2. Where is the countertop going?

Before going ahead and installing quartz countertops in your home, first stop and think about exactly where they will be going. If you intend to upgrade your outdoor kitchen with quartz, then this might not be a good idea after all. While quartz surfaces are heat resistant, constant sun exposure might cause discoloration. Also, the combination of other elements of weather like the wind, rain, and the sun will take their toll on this material given enough time.

Arch City Granite & Marble advises that if you have to install quartz on your outdoor kitchen, ensure it has a deck. This material is best suited to an indoor kitchen. Nonetheless, while it is heat resistant, you should be aware that it can only take so much heat. Be cautious of the temperatures around the cooking surface as it can break down the binding material and cause irreversible damage (via MSI). Quartz is also a good option for the bathroom; it is water-resistant but also non-porous, making it a worthy consideration for your next upgrade.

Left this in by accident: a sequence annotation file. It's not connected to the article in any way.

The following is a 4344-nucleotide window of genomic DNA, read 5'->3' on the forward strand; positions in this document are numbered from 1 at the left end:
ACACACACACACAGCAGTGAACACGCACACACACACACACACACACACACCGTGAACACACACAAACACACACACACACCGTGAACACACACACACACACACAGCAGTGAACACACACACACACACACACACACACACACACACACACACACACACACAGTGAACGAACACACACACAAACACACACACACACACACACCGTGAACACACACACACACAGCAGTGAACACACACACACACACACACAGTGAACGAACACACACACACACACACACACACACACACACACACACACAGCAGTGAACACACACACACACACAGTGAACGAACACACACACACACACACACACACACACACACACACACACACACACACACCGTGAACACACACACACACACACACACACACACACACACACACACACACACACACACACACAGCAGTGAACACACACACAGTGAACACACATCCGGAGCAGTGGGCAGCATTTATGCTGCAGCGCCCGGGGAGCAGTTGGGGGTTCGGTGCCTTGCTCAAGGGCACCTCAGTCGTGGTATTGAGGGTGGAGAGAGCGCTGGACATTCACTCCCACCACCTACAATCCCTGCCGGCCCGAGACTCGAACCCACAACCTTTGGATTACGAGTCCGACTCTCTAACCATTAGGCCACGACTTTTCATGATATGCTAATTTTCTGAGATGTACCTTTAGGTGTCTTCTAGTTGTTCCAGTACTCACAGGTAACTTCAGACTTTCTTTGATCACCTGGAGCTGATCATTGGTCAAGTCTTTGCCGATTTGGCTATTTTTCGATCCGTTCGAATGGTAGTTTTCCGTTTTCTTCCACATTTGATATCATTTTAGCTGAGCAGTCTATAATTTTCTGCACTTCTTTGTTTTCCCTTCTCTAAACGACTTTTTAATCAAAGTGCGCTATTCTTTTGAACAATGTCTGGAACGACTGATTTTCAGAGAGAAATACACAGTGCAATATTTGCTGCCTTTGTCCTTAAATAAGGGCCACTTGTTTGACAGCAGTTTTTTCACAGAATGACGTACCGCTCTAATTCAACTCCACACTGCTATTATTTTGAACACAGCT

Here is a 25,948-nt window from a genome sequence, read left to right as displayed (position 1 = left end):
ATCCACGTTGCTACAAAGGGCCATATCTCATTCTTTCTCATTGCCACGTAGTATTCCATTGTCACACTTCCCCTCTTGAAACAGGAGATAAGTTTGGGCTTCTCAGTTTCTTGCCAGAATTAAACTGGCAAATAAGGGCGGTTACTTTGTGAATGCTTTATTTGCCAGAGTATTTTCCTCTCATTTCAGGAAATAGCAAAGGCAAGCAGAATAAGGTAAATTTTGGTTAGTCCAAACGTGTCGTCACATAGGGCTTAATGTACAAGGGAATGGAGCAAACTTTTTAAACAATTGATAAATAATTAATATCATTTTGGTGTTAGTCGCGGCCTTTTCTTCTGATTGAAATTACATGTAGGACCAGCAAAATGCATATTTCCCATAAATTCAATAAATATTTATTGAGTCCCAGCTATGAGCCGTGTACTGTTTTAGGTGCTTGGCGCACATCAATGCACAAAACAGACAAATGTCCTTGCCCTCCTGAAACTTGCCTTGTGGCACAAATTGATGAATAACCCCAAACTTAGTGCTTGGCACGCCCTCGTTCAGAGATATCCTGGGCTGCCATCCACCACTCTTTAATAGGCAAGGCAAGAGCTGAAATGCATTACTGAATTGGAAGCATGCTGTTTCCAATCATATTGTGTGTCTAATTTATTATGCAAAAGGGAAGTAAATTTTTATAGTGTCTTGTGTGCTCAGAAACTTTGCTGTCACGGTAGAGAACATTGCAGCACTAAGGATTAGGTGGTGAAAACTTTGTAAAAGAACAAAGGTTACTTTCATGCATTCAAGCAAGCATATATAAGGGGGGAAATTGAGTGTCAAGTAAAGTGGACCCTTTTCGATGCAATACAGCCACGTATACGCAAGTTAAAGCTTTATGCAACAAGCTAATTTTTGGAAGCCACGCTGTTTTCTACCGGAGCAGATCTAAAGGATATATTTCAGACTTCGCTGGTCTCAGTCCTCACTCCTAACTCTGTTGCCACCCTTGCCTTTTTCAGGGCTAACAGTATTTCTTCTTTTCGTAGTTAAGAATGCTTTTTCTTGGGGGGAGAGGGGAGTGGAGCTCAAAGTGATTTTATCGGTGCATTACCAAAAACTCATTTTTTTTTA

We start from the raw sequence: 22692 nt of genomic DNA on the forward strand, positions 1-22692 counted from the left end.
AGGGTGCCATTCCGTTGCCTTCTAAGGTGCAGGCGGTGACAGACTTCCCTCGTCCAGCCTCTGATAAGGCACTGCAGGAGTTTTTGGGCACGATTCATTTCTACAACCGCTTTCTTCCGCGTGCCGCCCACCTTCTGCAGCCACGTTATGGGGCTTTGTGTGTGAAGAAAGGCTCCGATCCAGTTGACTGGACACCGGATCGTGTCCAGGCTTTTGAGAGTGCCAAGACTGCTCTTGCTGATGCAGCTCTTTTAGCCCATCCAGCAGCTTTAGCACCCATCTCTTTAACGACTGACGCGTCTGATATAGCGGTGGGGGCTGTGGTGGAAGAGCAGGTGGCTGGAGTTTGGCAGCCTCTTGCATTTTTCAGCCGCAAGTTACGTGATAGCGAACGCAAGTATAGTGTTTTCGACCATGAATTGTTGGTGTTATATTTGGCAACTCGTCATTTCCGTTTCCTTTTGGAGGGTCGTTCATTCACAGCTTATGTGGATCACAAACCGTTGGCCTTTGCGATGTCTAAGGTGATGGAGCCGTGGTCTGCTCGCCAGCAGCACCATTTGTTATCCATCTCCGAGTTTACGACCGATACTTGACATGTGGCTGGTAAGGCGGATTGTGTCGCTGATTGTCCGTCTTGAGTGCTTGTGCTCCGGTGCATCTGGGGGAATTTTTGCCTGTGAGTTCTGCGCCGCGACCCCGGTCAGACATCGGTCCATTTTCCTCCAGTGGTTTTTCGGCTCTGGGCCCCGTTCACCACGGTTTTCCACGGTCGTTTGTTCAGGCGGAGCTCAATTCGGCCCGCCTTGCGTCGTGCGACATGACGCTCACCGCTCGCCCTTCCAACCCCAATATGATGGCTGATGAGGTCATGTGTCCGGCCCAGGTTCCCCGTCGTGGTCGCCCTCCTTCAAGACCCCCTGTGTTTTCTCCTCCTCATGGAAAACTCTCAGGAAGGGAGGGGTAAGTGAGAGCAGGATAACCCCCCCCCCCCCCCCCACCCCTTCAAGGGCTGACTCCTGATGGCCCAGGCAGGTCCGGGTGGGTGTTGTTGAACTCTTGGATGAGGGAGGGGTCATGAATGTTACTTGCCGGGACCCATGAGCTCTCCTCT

3. Think about maintenance

Quartz countertops are nice and will instantly elevate the appeal of the kitchen or bathroom installed. However, how easy is it to maintain the bright and gleaming surface? By now, you are well aware that quartz countertop surfaces are chip, scratch, and stain resistant, but what does this have to do with care and maintenance? First off, quartz is a manufactured material that doesn't require sealing like its natural stone counterparts.

Cleaning is also a breeze when it comes to quartz — you only need dish soap and a soft, non-abrasive sponge to clean off the stains. When you are confronted with a sticky situation, don't be afraid to scrape off the food residue. Alternatively, you can also use a quartz-safe degreaser. While we have mentioned that this material is scratch resistant, you should, however, avoid slicing and dicing on a bare surface. Be sure to use a chopping board to avoid ugly marks, Superior Stone & Cabinet advises.

4. What finishes are available